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  13. Ok the photos of the front and back of the package are there on the same link.

    The writing at the top is just the name of the supermarket brand, but I believe this is potato starch/fecula de patata.

    Thanks

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  14. 2nd photo no good

    3rd photo the chinese words here just means 'starch' think you may be right it's potato starch.

    You can use this potato starch to sub tapioca starch for the har gau recipe

    The main ingredient for the pastry is another starch from wheat called tang mien or in chinese 澄粉 (to read these two words use character encoding,Unicode (UTF-8) or see the 1st picture on the slideshow of this post. Take the chinese writing or the picture and show it to the Chinese grocery store, you may find the right type of flour.

    If you use all potato flour for the pastry, it can be chewy.

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  15. Oh so it's back to the shop! Thanks again. So, with the plain rice flour I can make cheung-fan! Hope you'll put a recipe for that!!!!! I love cheung-fan.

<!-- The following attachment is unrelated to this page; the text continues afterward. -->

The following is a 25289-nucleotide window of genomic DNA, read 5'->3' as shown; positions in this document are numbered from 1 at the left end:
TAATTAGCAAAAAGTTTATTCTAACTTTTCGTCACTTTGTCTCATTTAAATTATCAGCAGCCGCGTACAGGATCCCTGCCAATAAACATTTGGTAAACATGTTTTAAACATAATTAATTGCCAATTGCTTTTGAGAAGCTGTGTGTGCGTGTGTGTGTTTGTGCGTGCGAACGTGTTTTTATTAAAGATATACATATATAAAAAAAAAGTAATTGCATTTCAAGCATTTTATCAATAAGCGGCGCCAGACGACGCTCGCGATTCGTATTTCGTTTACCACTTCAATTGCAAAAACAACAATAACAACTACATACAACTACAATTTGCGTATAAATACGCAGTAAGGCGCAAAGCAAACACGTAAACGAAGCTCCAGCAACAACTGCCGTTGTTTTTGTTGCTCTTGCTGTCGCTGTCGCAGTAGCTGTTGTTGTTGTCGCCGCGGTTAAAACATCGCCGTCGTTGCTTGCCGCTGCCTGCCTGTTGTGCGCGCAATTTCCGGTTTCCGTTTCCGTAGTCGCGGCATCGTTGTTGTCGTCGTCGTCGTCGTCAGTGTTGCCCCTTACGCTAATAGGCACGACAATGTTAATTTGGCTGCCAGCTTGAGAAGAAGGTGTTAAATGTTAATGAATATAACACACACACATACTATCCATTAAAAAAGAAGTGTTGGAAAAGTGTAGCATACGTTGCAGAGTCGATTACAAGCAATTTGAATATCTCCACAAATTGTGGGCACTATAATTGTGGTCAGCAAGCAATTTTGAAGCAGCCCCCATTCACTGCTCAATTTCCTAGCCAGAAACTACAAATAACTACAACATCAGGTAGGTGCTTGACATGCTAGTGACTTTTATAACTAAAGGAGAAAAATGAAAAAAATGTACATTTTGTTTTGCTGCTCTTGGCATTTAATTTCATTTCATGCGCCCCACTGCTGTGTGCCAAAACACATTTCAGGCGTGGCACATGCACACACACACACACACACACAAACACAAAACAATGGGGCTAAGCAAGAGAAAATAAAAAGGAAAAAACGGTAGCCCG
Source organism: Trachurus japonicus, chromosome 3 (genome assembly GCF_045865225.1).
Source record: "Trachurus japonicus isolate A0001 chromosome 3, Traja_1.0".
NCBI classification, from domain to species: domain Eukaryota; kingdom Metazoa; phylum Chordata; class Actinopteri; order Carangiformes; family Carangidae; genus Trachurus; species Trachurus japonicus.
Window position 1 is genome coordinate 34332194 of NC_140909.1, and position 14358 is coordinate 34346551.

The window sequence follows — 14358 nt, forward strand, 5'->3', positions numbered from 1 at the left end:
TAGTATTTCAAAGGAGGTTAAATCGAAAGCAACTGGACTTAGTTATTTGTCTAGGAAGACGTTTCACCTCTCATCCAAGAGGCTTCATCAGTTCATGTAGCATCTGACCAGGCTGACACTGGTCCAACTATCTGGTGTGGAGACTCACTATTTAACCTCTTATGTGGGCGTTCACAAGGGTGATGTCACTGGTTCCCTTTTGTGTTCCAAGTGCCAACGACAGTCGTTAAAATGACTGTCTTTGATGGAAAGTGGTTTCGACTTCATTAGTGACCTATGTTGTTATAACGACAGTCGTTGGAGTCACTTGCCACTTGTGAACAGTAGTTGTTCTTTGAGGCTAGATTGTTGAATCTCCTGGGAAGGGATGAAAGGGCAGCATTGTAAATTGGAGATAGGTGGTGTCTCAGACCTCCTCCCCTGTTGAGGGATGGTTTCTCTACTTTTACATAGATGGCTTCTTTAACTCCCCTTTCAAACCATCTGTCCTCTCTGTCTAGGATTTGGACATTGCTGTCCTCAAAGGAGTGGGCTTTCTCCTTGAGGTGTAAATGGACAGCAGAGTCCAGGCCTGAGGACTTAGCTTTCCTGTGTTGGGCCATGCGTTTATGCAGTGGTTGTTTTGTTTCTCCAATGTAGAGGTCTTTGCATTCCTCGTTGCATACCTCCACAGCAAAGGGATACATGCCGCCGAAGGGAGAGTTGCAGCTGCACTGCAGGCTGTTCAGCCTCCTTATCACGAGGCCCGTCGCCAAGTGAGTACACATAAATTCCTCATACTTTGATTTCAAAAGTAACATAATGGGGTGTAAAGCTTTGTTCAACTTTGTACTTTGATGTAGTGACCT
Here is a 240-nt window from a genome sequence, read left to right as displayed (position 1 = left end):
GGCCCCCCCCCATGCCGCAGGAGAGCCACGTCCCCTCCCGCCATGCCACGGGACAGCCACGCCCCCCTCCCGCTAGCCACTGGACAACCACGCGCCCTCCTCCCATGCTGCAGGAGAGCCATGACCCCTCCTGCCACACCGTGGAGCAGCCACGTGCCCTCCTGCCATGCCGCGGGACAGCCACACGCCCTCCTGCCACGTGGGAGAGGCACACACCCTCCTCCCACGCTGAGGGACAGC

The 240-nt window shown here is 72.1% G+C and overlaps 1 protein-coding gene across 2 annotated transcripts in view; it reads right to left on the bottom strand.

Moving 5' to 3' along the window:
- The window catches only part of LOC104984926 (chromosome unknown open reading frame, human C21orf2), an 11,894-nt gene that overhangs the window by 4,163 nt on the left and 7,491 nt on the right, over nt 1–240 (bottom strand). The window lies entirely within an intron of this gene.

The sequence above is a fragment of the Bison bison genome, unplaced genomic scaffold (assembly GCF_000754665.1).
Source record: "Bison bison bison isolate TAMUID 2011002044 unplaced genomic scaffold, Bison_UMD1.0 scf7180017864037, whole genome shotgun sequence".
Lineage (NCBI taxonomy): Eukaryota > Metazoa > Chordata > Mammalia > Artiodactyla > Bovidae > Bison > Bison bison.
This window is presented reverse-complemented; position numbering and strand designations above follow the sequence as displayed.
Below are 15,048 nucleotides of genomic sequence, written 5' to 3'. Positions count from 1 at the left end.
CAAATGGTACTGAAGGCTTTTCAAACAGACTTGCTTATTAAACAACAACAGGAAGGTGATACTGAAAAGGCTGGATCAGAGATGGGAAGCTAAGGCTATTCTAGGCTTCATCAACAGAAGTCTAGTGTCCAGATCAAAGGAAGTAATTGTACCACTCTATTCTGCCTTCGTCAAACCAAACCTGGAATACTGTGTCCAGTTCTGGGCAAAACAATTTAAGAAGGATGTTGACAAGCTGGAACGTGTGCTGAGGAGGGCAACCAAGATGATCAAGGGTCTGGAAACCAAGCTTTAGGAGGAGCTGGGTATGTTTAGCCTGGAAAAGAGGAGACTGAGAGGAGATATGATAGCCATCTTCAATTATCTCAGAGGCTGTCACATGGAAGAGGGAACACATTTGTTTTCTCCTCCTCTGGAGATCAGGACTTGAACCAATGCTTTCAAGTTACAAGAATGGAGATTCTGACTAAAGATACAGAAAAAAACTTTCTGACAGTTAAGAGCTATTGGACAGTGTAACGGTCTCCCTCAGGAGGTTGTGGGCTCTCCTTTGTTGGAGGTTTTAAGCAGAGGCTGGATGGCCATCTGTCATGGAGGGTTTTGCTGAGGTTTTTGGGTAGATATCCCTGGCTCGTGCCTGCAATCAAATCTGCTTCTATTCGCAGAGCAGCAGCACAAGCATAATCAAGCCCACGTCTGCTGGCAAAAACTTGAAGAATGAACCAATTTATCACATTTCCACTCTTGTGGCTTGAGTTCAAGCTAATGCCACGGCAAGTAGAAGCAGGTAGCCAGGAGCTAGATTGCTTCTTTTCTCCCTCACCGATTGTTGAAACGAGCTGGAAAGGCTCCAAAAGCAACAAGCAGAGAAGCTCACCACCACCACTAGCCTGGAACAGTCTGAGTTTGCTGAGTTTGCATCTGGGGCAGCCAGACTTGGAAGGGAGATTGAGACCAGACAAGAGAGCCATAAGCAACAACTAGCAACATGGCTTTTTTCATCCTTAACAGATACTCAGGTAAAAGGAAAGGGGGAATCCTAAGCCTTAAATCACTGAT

Thanks again!

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  16. Hi,Thank you for posting this recipe!I've bought a packet of corn starch insteaed of wheat starch. Can i use corn starch to make the pastry?

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  17. Corn starch does not give the crystal look and texture like wheat starch.

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  18. Hi,
    Your Har Gau look great! Professional even!
    Can I ask what Tapioca flour is in chinese? I have a recipe for vietnamese Banh Cuon (like chinese cheung-fun) that states it in the recipe but I'm not sure what it is?

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  19. There are various Chinese names for tapioca starch, any of these is fine

    菱粉, 茨粉, 木薯粉, some people also called it 太白粉 (same as potato starch)

    If you can't find tapioca starch potato starch is fine.

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  20. My dumplings end up gray color, not white like yours. And very chewy.

    What am I doing wrong? Please help.

    ReplyDelete
    Replies
    1. Did you use the right flours? Both wheat starch and tapioca starch are pure white, the resulting dough should be quite white. How did you mix the flour hope by hand not by machine, if machine the dough may be stained by the machine's contaminant. Dough too chewy, may be type of flour you used, or did you not cover the wrapped dumplings during wrapping to keep moist. Next time can try add a bit more boiling water to mix the dough.